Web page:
Air pump: Most car airbeds include a 12-volt air pump. Inflating an airbed with a manual bicycle pump is more difficult.

Pillows: Most people use pillows in some manner when they sleep. If you don't want to bring your pillows from home, look for a car airbed that comes with inflatable pillows.

Travel bag: Having a travel bag is a plus. It keeps your airbed clean between uses and provides a convenient method of storage.

Repair kit: If anything punctures your car airbed, you’ll quickly understand the importance of having a repair kit on hand. These kits are small so it’s easy to keep one with you in the car.

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It's always a good idea to inflate your car airbed a few days before you plan to use it to make sure there are no leaks.


Earplugs: Mack's Ultra Soft Earplugs
If the environment where you're sleeping isn't quiet, a pair of Mack's foam earplugs might be all it takes to allow you to drift off to slumberland. These affordable earplugs are soft and comfortable and have a noise reduction rating (NRR) of 33 decibels.

Sleep mask: ASUTRA Eye Pillow
When sleeping in your car, you can block out light by putting shades on all the windows or you can wear a sleep mask. Donning a sleep mask is a much simpler option. ASUTRA's silk sleep mask is filled with lavender and flax seeds and its curved shape provides a comfortable, light-blocking fit.

Camping mat: ALPS Mountaineering Camping Mat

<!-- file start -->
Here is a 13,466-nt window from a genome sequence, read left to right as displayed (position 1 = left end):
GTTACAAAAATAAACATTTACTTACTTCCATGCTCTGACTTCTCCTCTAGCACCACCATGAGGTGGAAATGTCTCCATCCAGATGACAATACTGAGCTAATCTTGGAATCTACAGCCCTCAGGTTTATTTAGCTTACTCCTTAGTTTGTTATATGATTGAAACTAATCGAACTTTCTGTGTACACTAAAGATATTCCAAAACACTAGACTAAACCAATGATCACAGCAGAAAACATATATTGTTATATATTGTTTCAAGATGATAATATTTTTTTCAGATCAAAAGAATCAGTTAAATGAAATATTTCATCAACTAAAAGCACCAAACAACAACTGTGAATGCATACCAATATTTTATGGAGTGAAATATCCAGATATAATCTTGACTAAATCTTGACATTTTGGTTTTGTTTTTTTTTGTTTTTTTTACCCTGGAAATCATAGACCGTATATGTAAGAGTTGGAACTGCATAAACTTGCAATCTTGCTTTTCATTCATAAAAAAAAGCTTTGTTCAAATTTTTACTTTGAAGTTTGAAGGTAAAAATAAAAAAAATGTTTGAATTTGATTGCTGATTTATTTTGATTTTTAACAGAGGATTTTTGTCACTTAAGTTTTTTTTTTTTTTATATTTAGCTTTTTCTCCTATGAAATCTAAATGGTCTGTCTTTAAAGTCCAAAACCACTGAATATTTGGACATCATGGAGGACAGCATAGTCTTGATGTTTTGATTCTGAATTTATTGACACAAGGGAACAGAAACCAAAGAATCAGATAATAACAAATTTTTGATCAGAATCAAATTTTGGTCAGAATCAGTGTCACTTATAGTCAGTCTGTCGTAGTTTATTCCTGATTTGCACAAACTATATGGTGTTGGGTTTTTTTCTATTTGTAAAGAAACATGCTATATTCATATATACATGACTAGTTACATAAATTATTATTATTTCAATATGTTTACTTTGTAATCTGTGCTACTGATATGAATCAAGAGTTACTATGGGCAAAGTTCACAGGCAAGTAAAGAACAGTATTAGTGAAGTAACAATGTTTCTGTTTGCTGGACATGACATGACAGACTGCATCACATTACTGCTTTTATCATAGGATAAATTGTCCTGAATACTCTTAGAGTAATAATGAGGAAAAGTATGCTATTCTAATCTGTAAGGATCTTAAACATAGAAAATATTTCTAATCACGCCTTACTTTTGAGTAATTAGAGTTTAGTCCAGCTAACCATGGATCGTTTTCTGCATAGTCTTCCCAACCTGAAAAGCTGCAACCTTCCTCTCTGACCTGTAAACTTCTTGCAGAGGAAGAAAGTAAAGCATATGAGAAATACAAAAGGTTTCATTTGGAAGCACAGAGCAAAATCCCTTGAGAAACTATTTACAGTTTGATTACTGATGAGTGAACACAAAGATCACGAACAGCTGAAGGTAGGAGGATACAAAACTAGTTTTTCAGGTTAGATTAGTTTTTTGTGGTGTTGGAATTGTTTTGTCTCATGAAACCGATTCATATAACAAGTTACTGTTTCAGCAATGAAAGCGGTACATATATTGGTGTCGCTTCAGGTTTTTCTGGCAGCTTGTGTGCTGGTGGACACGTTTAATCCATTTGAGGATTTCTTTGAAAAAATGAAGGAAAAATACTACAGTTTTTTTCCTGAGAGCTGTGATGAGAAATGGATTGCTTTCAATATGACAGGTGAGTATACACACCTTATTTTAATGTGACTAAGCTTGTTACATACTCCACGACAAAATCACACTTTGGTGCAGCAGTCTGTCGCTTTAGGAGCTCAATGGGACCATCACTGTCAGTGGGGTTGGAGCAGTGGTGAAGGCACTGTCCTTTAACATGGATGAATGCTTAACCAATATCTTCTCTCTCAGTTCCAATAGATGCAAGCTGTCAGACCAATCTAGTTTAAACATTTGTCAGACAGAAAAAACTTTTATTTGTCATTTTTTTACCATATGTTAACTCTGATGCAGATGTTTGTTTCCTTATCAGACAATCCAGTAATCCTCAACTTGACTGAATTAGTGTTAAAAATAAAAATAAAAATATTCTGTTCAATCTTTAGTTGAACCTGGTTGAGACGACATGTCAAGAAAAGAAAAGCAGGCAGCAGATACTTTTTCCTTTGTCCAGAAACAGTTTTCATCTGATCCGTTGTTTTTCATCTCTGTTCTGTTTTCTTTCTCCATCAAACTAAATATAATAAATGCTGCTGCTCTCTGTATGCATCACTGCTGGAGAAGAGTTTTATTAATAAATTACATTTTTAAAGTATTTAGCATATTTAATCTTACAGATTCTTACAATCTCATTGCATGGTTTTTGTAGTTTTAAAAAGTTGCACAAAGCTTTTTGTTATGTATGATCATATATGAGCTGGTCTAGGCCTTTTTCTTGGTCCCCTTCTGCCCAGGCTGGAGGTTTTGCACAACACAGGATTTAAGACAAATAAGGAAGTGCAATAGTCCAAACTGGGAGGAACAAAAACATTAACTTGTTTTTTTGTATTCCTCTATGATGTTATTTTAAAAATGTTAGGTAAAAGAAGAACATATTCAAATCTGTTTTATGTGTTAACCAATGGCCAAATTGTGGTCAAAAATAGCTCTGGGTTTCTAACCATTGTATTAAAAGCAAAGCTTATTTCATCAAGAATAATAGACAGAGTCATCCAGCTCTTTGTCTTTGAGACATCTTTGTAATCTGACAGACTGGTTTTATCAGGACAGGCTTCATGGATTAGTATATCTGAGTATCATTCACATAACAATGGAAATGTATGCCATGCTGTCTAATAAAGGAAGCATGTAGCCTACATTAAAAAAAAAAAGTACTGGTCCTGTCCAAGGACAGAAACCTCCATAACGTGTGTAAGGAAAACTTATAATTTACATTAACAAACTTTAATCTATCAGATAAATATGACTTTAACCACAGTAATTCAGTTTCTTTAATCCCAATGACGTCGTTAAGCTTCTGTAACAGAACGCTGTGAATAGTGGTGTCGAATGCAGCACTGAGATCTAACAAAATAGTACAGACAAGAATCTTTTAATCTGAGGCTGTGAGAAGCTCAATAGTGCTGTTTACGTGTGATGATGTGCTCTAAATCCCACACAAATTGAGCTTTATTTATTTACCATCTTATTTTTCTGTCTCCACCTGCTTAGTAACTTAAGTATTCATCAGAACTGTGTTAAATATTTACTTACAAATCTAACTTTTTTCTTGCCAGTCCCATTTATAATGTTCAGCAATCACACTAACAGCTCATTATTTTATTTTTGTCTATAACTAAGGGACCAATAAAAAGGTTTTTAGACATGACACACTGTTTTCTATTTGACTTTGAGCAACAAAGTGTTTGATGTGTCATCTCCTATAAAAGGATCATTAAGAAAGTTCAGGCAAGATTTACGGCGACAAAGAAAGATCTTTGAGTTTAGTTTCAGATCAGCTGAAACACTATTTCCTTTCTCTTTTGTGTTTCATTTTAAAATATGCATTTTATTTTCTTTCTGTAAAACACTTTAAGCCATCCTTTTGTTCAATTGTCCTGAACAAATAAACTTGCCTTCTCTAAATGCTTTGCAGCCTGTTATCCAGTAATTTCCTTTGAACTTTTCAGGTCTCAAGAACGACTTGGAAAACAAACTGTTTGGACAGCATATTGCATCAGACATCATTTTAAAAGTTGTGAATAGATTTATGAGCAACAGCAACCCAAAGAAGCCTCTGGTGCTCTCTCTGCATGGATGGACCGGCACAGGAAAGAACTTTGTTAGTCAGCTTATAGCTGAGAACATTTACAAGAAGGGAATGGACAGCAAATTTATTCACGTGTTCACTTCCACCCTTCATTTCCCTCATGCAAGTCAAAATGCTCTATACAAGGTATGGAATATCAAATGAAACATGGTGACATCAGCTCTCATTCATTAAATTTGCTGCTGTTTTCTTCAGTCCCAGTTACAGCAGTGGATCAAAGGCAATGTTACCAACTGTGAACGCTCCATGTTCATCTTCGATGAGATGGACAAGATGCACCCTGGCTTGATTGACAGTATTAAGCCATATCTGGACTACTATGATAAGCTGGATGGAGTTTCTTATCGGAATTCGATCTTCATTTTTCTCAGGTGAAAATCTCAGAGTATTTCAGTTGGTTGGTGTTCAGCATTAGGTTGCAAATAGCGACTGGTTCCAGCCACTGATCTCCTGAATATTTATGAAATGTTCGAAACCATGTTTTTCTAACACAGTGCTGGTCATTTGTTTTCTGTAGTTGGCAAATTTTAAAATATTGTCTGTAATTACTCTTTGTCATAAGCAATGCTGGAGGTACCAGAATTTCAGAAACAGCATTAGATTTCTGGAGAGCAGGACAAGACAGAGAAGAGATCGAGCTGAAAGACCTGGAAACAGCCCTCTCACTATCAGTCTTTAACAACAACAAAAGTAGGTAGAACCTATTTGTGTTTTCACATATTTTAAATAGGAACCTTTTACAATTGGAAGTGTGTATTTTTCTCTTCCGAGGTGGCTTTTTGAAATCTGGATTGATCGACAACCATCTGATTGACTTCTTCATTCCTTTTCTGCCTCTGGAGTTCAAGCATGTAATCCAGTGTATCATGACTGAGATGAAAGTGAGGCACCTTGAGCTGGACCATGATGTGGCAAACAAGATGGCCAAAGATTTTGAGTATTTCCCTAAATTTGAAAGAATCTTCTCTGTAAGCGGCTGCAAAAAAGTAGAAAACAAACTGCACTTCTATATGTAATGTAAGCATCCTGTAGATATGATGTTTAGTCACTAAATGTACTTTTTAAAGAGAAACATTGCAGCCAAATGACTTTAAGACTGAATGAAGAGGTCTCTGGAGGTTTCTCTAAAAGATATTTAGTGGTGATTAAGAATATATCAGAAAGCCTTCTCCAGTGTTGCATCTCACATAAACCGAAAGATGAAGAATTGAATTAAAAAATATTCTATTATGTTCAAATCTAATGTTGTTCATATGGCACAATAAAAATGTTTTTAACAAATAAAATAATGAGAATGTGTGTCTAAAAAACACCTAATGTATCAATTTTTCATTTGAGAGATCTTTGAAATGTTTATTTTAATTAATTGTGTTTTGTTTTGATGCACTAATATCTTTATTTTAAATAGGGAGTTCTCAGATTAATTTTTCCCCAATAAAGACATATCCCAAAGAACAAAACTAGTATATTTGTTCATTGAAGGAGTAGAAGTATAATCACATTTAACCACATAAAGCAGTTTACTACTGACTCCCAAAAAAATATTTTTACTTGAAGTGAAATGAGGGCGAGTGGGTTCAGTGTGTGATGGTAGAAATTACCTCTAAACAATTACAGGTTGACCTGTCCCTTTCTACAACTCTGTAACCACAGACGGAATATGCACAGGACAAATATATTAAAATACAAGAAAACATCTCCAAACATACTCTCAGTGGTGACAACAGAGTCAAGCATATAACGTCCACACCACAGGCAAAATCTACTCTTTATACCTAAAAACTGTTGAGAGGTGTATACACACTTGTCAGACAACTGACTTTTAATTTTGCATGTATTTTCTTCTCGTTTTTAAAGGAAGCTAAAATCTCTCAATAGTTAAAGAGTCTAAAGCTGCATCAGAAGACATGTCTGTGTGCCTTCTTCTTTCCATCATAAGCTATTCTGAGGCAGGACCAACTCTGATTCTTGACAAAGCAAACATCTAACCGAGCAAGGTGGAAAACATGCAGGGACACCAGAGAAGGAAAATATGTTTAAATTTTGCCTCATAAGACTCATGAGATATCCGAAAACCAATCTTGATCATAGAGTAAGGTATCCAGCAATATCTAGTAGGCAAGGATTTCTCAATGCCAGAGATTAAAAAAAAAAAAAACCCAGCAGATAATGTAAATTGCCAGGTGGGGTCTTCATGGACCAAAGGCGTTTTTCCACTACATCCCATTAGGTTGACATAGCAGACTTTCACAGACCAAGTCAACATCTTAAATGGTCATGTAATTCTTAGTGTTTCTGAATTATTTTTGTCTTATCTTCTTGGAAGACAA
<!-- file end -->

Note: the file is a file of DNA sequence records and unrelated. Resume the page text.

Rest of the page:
This inexpensive, lightweight, closed-cell foam padding can be unrolled and placed on top of your car airbed to enhance your in-vehicle sleeping experience.

Sleeping bag: MalloMe Camping Sleeping Bag
If you have a sleeping bag, you don't have to worry about keeping blankets in your car. This lightweight model is designed for use in spring, summer, and fall. It’s effortless to clean and features snag-free double-sided zippers.

Car airbed prices


You can find an inexpensive car airbed for less than $30. While these models might not be very durable or comfortable, they are an option if you only need one for limited use.


Most back-seat car airbeds cost $35 to $60. These typically come with a 12-volt air pump and other items such as a travel bag, pillows, and more.


Over $60, you can find larger car airbeds designed for camping. These models fit in the back of a truck or SUV and accommodate multiple sleepers.

If you forget to bring a pillow, you can stuff some clothing into a shirt, jacket, or even pants leg to get you through the night more comfortably.



While sleeping in your car can be a convenient, money-saving option, it might not be as safe as spending the night in a motel. To help you have the best experience possible, here are a few safety tips.

  • Let someone know where you are. A text is best so your contact won’t forget or misremember the location. Tell them you’ll check in after you wake up too.
  • Park in a safe place. Don't park your car in an isolated location that would make it easy for any unscrupulous activity to go unnoticed. Don't park in an area where there is traffic, such as by the side of the road. You don’t want to risk your vehicle being hit by another car. Don't back your car up to a snowbank because this can cause carbon monoxide levels to rise if the car is running.